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Take a look at the 12-year-olds around you, and you’ll be hard-pressed to find one without a device in front of his or her face. Pokémon Go. Zombies Everywhere. Kids love these hit apps because they use augmented reality to add graphics and sounds to their real-life location, creating an immersive—and addictive—experience. Catching a Pokémon that appears to be zipping past your bus stop is just more fun than thumbing through traditional trading cards. But can teachers use this technology to engage students in the classroom, not only to entertain but personalize instruction?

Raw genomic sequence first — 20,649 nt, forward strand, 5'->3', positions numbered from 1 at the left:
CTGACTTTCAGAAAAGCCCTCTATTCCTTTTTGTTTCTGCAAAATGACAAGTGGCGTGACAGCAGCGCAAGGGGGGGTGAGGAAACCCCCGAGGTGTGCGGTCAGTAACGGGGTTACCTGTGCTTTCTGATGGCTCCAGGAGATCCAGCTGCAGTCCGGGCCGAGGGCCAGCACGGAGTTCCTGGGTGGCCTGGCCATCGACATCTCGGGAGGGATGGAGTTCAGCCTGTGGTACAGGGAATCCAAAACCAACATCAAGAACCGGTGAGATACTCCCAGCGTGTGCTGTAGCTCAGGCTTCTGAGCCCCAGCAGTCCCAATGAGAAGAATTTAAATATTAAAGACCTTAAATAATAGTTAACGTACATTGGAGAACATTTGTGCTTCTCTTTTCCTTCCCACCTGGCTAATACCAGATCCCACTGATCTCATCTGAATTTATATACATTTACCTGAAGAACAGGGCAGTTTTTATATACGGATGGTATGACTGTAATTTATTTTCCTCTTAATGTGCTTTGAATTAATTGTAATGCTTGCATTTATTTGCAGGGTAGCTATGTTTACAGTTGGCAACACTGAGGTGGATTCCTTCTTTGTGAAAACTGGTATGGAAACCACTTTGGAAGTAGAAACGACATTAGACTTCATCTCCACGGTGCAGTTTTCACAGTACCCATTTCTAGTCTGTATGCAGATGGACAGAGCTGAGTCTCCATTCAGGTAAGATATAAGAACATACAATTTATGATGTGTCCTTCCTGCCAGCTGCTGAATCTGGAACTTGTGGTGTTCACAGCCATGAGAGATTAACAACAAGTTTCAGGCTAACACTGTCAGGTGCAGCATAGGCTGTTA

This is where Aurasma comes in. Aurasma is an online app that allows students to scan an image with their device and be redirected to a linked video, picture, or website. In my math class, I use Aurasma during review activities, where students rotate through posted equations with devices in hand. Aurasma allows me to make these sessions more engaging while also giving students individual attention. Here’s how it works:

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